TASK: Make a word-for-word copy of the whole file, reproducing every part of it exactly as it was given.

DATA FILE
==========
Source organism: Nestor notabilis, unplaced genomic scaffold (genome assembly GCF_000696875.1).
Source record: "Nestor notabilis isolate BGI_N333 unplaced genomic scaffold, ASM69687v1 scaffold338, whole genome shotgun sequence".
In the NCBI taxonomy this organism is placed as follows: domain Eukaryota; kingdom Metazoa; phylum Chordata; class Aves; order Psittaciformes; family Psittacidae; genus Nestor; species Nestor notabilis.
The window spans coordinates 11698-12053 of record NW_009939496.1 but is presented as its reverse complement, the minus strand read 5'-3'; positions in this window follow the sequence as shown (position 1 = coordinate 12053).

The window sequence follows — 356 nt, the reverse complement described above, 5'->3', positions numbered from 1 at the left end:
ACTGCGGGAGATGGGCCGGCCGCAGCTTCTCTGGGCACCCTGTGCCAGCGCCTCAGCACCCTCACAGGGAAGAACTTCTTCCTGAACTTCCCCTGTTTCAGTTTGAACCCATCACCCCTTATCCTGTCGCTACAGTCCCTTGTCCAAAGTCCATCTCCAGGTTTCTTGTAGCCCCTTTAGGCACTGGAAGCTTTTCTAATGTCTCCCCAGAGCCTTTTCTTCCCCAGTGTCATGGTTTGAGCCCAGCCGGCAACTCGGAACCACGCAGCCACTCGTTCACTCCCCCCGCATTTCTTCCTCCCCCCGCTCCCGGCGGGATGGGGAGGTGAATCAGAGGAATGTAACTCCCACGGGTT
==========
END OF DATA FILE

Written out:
Source organism: Nestor notabilis, unplaced genomic scaffold (genome assembly GCF_000696875.1).
Source record: "Nestor notabilis isolate BGI_N333 unplaced genomic scaffold, ASM69687v1 scaffold338, whole genome shotgun sequence".
In the NCBI taxonomy this organism is placed as follows: domain Eukaryota; kingdom Metazoa; phylum Chordata; class Aves; order Psittaciformes; family Psittacidae; genus Nestor; species Nestor notabilis.
The window spans coordinates 11698-12053 of record NW_009939496.1 but is presented as its reverse complement, the minus strand read 5'-3'; positions in this window follow the sequence as shown (position 1 = coordinate 12053).

The window sequence follows — 356 nt, the reverse complement described above, 5'->3', positions numbered from 1 at the left end:
ACTGCGGGAGATGGGCCGGCCGCAGCTTCTCTGGGCACCCTGTGCCAGCGCCTCAGCACCCTCACAGGGAAGAACTTCTTCCTGAACTTCCCCTGTTTCAGTTTGAACCCATCACCCCTTATCCTGTCGCTACAGTCCCTTGTCCAAAGTCCATCTCCAGGTTTCTTGTAGCCCCTTTAGGCACTGGAAGCTTTTCTAATGTCTCCCCAGAGCCTTTTCTTCCCCAGTGTCATGGTTTGAGCCCAGCCGGCAACTCGGAACCACGCAGCCACTCGTTCACTCCCCCCGCATTTCTTCCTCCCCCCGCTCCCGGCGGGATGGGGAGGTGAATCAGAGGAATGTAACTCCCACGGGTT